Acquisitions History

Although the Akademie der Künste’s first recorded architectural documents date from the eighteenth century, the systematic acquisition of materials in the Architecture Archives only began under architect Hans Scharoun, the first post-war President of the Akademie der Künste in West Berlin. The Hugo Häring Archive, established in 1958, was the first architectural estate acquired by the Academy.

Hugo Häring, Friedrichstraße Tower Block competition, Berlin, 1922

Max Taut, Architectural vision of the Wissinger Monument, Berlin-Stahnsdorf, 1919

Hugo Häring, metal model of a moulded wooden chair, 1949

Friedrich Spengelin, Fritz Eggeling, Gerd Pempelfort, "Hauptstadt Berlin" competition, 1958

Ludwig Leo, Circulation Tank ("Umlauftank") design, Berlin-Tiergarten, 1968–1972

Szyszkowitz-Kowalski Architectural Studio, House in Hietzing, Vienna, 1986–1990

In 1961, the Academy members decided to systematically collect documents from leading living and deceased architects and from Academy members. The holdings grew significantly, above all, when the Academy took over the Hans Scharoun Archive after his death in 1972. With 25,000 architectural plans and designs, and 60 linear metres of written documents, the Hans Scharoun Archive is still the largest and, at the same time, the most important single archive in the Architecture Archives.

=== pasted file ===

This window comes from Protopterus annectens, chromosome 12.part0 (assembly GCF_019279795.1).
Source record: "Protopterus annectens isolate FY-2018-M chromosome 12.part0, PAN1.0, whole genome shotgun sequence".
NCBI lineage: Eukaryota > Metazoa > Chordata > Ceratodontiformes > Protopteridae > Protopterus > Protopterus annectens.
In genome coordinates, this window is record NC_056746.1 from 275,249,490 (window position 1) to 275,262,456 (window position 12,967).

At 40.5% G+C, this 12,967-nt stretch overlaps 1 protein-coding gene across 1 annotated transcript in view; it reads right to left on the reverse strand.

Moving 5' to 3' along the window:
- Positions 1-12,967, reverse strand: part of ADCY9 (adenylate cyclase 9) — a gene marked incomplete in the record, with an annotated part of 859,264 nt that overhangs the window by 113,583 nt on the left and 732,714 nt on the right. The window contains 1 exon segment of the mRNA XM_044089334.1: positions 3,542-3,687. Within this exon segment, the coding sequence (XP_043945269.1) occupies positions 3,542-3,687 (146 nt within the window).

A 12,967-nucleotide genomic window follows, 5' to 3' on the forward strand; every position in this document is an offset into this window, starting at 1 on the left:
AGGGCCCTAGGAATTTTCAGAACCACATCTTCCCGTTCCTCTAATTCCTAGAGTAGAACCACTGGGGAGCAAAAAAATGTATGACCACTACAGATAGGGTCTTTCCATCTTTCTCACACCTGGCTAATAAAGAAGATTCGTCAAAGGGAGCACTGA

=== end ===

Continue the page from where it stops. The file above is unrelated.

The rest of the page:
Until 1993, the Academy members and the particular Secretary of the Architecture Section shared the task of maintaining and publishing the architectural holdings. In that year, the Architecture Archives then became an independent department within the Academy. Since then, the holdings have been continually expanded.

One major impetus in the acquisition policy came from the decision to include architectural drawings of designs never realised and never appearing in the urban landscape. By preserving such unrealised designs in archives of architects, the Architecture Archives significantly contributes to architectural research.

Ever since the Akademie der Künste first started collecting, documents have always been viewed in the context of their creation. In this spirit, in order to offer an insight into the history of architectural projects, the Architecture Archives preserves all the documents created in the process of planning and realisation, from sketches and drawings to architects’ plans and models as well as correspondence between those involved, photos of finished works and, last but not least, publications.